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Hoskins v. CMS Medical

United States District Court, D. Idaho

March 5, 2014

DAVID K. HOSKINS, Plaintiff,
v.
CMS MEDICAL, CORIZON, JOHANNA SMITH, BLADES, RONA SIEGERT, STACY MCGREW, SARA GOFF, DEBBIE RICHARDSON, LPN DEANN, DR. MYUNG SONG, SHELL FISHER, SCOTT ELIASON, AND JILL WHITTINGTON, Defendants.

MEMORANDUM DECISION AND ORDER

EDWARD J. LODGE, District Judge.

Plaintiff David K. Hoskins, a prisoner in the custody of the Idaho Department of Correction (IDOC), brings this action under 42 U.S.C. § 1983, alleging that Defendants have violated his Eighth Amendment right to adequate prison medical care. Pending before the Court are the following motions: (1) Plaintiff's Single Motion for a Preliminary Injunction (Dkt. 31), which Plaintiff filed in response to the Court's November 26, 2013 Order (Dkt. 20); (2) Plaintiff's request for reconsideration of the Court's decision denying appointment of counsel (Dkt. 53); and (3) a Motion to Dismiss Pursuant to Rule 12(b)(6) filed by Defendants Smith, Siegert, Whittington and Fisher (the "IDOC Defendants") (Dkt. 47). Plaintiff has six other pending motions, despite the Court's repeated instructions that no party may have more than three motions pending at any given time. ( See Dkt. 20 at 10; Dkt. 41 at 2-3.)

Having carefully reviewed the record, the Court finds that the parties have adequately presented the facts and legal arguments in the briefs and record and that the decisional process would not be significantly aided by oral argument. See D. Idaho L. Civ. R. 7.1(d). Accordingly, the Court enters the following Order denying Plaintiff's Motion for a Preliminary Injunction and notifying the parties that the Court will convert the IDOC Defendants' Motion to Dismiss into a Motion for Summary Judgment.

PLAINTIFF'S MOTION FOR RECONSIDERATION OF THE DENIAL OF APPOINTMENT OF COUNSEL

The Court will first address Plaintiff's request that the Court reconsider its previous decision denying the appointment of counsel. Unlike criminal defendants, prisoners and indigents in civil actions have no constitutional right to counsel unless their physical liberty is at stake. Lassiter v. Dep't of Social Services, 452 U.S. 18, 25 (1981). Whether a court appoints counsel for indigent litigants is within the court's discretion. Wilborn v. Escalderon, 789 F.2d 1328, 1331 (9th Cir. 1986).

In civil cases, counsel should be appointed only in "exceptional circumstances." Id. To determine whether exceptional circumstances exist, the court should evaluate two factors: (1) the likelihood of success on the merits of the case, and (2) the ability of the plaintiff to articulate his claims pro se in light of the complexity of legal issues involved. Terrell v. Brewer, 935 F.2d 1015, 1017 (9th Cir. 1991). Neither factor is dispositive, and both must be evaluated together. Id.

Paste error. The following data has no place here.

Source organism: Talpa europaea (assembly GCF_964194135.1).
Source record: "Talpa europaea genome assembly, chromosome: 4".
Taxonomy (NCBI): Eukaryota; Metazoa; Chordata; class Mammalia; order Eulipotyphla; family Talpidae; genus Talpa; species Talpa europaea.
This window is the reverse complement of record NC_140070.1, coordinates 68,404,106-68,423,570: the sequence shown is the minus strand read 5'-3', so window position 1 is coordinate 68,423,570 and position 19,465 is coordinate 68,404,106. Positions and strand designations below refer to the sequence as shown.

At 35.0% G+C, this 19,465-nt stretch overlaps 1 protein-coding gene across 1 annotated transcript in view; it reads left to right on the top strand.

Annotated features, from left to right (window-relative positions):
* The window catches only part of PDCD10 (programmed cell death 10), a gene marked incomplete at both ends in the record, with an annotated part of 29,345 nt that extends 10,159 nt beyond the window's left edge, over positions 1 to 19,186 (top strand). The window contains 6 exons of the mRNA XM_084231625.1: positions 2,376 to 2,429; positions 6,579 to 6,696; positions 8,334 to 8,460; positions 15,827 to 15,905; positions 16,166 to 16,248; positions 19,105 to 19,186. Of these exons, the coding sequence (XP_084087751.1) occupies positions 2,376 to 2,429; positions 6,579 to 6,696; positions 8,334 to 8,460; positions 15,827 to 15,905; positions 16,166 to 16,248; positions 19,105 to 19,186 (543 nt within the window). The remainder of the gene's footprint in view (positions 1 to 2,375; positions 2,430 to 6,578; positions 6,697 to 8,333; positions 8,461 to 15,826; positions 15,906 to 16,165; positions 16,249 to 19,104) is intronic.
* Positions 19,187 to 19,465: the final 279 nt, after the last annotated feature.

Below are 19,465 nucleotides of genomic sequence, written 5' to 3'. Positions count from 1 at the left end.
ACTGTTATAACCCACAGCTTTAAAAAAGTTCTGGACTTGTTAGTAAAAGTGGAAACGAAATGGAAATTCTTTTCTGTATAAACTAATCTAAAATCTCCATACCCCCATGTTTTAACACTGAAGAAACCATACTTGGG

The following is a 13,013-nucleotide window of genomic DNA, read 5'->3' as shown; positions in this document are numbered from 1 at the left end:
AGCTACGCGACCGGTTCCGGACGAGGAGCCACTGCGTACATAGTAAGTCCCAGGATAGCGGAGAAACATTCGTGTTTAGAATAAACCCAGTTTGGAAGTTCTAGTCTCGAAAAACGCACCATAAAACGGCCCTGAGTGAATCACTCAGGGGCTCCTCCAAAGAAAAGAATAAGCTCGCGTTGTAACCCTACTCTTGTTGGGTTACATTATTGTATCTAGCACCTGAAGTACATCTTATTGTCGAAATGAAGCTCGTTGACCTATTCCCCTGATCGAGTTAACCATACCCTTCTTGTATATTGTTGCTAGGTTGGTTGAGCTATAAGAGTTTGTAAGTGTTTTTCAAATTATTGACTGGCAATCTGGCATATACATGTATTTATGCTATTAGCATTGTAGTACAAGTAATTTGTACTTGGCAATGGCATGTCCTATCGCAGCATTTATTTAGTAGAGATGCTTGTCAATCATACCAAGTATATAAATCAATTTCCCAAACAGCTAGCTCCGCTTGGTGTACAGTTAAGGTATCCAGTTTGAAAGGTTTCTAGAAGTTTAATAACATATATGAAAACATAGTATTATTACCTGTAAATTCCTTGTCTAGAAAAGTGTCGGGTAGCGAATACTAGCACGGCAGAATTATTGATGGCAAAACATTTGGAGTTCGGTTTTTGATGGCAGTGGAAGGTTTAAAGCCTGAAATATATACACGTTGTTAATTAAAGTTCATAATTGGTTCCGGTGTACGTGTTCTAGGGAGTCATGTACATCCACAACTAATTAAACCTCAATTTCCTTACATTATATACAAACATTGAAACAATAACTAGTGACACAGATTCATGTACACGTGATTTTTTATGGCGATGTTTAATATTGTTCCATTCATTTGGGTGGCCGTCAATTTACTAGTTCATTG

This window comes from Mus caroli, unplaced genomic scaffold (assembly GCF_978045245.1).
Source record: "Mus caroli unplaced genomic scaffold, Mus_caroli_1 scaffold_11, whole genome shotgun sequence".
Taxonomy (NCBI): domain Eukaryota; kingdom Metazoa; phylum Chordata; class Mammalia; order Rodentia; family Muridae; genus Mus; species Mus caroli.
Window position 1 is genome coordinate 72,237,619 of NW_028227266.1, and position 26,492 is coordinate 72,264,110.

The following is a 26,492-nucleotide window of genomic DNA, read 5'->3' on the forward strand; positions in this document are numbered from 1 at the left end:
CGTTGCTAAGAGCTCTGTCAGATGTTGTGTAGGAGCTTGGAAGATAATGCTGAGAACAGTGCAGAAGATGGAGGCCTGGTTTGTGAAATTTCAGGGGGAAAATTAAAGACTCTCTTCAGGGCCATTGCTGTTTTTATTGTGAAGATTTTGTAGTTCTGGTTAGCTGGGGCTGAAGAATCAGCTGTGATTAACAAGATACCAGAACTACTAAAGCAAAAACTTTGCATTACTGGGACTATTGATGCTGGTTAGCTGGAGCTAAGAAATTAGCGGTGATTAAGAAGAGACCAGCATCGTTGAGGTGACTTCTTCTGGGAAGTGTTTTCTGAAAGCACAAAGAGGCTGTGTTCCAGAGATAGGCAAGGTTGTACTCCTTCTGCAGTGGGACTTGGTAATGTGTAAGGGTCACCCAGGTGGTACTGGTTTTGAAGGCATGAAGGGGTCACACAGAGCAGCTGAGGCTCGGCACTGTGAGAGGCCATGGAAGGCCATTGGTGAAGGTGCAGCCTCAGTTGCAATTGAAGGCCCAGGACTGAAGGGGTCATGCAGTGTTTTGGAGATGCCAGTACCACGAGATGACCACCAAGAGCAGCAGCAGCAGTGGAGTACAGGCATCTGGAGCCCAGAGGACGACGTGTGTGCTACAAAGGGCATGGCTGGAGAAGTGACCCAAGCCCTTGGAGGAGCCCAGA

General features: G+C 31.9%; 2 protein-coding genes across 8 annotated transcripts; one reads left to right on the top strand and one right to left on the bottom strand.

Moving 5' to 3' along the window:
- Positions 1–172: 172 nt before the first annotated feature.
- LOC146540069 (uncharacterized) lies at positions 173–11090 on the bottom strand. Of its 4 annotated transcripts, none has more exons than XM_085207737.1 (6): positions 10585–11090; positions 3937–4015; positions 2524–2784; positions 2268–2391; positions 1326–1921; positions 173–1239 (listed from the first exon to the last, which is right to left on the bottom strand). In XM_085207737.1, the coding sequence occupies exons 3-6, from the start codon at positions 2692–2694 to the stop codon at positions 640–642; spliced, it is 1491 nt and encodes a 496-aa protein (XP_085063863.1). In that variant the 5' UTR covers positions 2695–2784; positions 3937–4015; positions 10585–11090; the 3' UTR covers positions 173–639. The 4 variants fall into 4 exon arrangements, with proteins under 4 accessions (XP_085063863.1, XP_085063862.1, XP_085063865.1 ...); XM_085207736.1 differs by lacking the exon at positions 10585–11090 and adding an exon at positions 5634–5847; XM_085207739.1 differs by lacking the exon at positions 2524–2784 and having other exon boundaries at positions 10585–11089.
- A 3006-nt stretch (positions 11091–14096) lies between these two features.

Because, as the Court concludes below, Plaintiff has not shown that he is likely to prevail on the merits of his claims, and because the Eighth Amendment issues in this matter are not novel or complex, Plaintiff's Motion for Reconsideration will be denied.

IDOC DEFENDANTS' MOTION TO DISMISS

United States Magistrate Judge Ronald E. Bush previously screened Plaintiff's Amended Complaint pursuant to 28 U.S.C. §§ 1915 and 1915A and determined that it appeared to state a colorable Eighth Amendment claim against Defendants Smith, Siegert, McGrew, Goff, Richardson, Deann, Song, Wamble-Fisher, Eliason, and Whittington. (Dkt. 20 at 2.) The Court noted, however, that "Defendants may still file a motion for dismissal or motion for summary judgment if the facts and law support such a motion." ( Id. at 4.) The case was then briefly assigned to Chief Judge B. Lynn Winmill, but it was reassigned to the undersigned judge on February 26, 2014. (Dkt. 64.)

The IDOC Defendants now seek to dismiss Plaintiff's Complaint, arguing that it fails to state a claim upon which relief may be granted under Federal Rule of Civil Procedure 12(b)(6).

1. Standard of Law

Federal Rule of Civil Procedure 8(a)(2) requires "a short and plain statement of the claim showing that the pleader is entitled to relief, " in order to "give the defendant fair notice of what the... claim is and the grounds upon which it rests." Bell Atlantic Corp. v. Twombly, 550 U.S. 544, 555 (2007) (internal quotation marks omitted). A defendant may file a motion to dismiss a complaint if that complaint fails to state a claim upon which relief may be granted. Fed.R.Civ.P. 12(b)(6). While a complaint attacked by a Rule 12(b)(6) motion to dismiss "does not need detailed factual allegations, " it must set forth "more than labels and conclusions, and a formulaic recitation of the elements of a cause of action will not do." Id.

When considering a motion to dismiss, courts may look only to "allegations contained in the pleadings, exhibits attached to the complaint, and matters properly subject to judicial notice.'" Akhtar v. Mesa, 698 F.3d 1202, 1212 (9th Cir. 2012) (quoting ...


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